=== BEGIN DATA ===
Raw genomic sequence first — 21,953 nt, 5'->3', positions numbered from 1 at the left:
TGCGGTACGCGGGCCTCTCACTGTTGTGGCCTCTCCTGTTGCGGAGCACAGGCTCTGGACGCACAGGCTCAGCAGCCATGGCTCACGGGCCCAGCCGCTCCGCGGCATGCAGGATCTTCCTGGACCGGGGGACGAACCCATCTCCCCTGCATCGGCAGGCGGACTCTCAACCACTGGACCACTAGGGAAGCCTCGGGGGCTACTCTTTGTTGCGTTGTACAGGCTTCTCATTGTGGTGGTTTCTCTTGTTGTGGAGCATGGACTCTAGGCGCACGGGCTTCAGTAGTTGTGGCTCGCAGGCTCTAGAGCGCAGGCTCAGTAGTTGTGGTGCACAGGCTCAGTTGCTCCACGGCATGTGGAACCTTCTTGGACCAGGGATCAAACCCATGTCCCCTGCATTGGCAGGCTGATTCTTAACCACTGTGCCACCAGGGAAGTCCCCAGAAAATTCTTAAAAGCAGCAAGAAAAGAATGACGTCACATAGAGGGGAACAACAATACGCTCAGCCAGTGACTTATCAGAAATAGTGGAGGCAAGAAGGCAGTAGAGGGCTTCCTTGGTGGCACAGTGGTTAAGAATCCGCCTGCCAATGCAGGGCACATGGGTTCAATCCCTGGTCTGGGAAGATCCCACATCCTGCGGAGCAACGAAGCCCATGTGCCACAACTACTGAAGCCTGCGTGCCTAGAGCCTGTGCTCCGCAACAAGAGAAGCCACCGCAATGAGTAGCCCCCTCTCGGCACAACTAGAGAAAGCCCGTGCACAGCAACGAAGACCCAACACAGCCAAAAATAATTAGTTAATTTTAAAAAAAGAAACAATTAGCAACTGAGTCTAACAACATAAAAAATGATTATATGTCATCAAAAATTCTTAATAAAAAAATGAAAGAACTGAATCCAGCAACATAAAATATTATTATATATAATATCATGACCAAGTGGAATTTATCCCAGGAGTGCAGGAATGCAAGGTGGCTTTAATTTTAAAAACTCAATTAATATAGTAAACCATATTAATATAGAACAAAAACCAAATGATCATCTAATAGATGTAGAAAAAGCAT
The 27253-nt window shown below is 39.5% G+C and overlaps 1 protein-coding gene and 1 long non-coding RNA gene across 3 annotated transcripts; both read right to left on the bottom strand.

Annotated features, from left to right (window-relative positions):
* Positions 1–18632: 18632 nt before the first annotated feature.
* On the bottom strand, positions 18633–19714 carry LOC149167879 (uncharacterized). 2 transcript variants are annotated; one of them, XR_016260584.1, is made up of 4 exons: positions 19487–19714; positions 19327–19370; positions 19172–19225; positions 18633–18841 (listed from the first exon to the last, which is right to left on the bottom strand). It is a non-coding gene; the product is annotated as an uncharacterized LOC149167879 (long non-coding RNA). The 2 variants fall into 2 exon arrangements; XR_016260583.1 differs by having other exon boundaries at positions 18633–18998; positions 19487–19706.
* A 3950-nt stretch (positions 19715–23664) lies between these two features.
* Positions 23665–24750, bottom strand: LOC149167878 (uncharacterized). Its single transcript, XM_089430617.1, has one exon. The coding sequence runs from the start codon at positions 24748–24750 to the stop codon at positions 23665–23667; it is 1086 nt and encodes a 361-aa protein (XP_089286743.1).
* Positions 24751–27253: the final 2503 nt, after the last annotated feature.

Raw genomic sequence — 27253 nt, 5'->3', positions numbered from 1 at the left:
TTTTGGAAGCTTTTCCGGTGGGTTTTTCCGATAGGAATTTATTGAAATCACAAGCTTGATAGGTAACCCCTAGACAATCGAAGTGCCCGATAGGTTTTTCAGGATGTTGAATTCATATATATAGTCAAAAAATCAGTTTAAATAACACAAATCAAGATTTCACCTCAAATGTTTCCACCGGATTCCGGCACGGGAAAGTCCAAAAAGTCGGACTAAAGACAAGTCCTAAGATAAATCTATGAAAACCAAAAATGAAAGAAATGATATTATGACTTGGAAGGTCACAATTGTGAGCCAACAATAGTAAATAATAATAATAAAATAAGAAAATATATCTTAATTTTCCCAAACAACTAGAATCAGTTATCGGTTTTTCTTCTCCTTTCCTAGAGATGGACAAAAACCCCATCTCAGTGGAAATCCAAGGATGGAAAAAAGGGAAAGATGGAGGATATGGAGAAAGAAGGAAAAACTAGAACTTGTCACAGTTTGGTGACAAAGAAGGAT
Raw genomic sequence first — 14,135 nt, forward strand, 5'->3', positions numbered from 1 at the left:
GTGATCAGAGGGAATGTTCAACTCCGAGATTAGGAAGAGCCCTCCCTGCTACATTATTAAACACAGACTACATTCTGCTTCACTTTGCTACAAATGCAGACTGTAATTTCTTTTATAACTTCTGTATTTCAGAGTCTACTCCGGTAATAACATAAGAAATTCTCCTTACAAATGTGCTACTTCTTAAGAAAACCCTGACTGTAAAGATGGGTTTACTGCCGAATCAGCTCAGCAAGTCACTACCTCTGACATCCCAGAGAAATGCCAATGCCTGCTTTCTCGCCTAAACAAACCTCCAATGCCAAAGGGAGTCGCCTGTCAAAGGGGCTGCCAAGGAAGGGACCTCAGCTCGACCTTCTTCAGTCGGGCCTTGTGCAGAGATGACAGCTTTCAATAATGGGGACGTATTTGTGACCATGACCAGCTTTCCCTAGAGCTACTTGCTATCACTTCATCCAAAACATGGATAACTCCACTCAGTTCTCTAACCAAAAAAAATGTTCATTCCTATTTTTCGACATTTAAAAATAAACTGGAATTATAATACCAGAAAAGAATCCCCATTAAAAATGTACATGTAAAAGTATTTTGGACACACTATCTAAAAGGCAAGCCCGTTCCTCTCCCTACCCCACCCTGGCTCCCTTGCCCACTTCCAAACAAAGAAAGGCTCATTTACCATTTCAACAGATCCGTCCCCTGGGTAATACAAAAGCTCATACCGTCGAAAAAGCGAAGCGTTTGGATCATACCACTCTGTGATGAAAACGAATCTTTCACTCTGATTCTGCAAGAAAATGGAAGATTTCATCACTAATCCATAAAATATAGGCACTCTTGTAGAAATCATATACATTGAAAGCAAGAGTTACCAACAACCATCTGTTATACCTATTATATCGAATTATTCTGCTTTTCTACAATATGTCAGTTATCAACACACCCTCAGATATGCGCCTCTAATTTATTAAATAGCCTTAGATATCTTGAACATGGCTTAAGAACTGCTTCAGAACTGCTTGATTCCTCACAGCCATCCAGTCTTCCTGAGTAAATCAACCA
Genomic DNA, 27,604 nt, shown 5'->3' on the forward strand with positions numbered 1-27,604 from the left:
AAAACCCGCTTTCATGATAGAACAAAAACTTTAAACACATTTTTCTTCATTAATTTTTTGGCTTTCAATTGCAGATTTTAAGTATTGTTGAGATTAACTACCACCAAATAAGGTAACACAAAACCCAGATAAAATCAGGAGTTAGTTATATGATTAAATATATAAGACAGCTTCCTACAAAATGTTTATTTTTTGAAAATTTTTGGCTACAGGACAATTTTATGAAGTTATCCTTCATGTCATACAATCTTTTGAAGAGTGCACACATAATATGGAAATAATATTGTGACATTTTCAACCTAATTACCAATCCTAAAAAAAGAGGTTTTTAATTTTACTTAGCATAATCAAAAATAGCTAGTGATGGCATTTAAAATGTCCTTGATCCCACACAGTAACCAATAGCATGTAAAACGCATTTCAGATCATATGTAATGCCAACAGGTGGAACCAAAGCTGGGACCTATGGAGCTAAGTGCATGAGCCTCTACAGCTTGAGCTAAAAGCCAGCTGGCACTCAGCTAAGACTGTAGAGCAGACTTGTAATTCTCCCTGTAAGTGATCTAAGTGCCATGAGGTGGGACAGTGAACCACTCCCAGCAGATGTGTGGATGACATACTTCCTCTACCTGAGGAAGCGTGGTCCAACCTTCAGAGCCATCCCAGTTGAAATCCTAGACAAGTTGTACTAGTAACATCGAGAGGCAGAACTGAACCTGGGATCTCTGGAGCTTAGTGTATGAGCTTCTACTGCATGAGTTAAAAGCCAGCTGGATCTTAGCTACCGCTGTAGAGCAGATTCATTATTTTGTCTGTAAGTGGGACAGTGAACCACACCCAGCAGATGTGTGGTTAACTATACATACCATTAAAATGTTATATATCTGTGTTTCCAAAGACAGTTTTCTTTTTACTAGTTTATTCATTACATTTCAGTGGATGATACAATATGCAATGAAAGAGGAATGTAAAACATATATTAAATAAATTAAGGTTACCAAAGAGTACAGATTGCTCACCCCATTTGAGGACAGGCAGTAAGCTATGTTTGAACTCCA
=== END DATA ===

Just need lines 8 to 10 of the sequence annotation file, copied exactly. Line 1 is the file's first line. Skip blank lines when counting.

* Positions 23665–24750, bottom strand: LOC149167878 (uncharacterized). Its single transcript, XM_089430617.1, has one exon. The coding sequence runs from the start codon at positions 24748–24750 to the stop codon at positions 23665–23667; it is 1086 nt and encodes a 361-aa protein (XP_089286743.1).
* Positions 24751–27253: the final 2503 nt, after the last annotated feature.

Raw genomic sequence — 27253 nt, 5'->3', positions numbered from 1 at the left: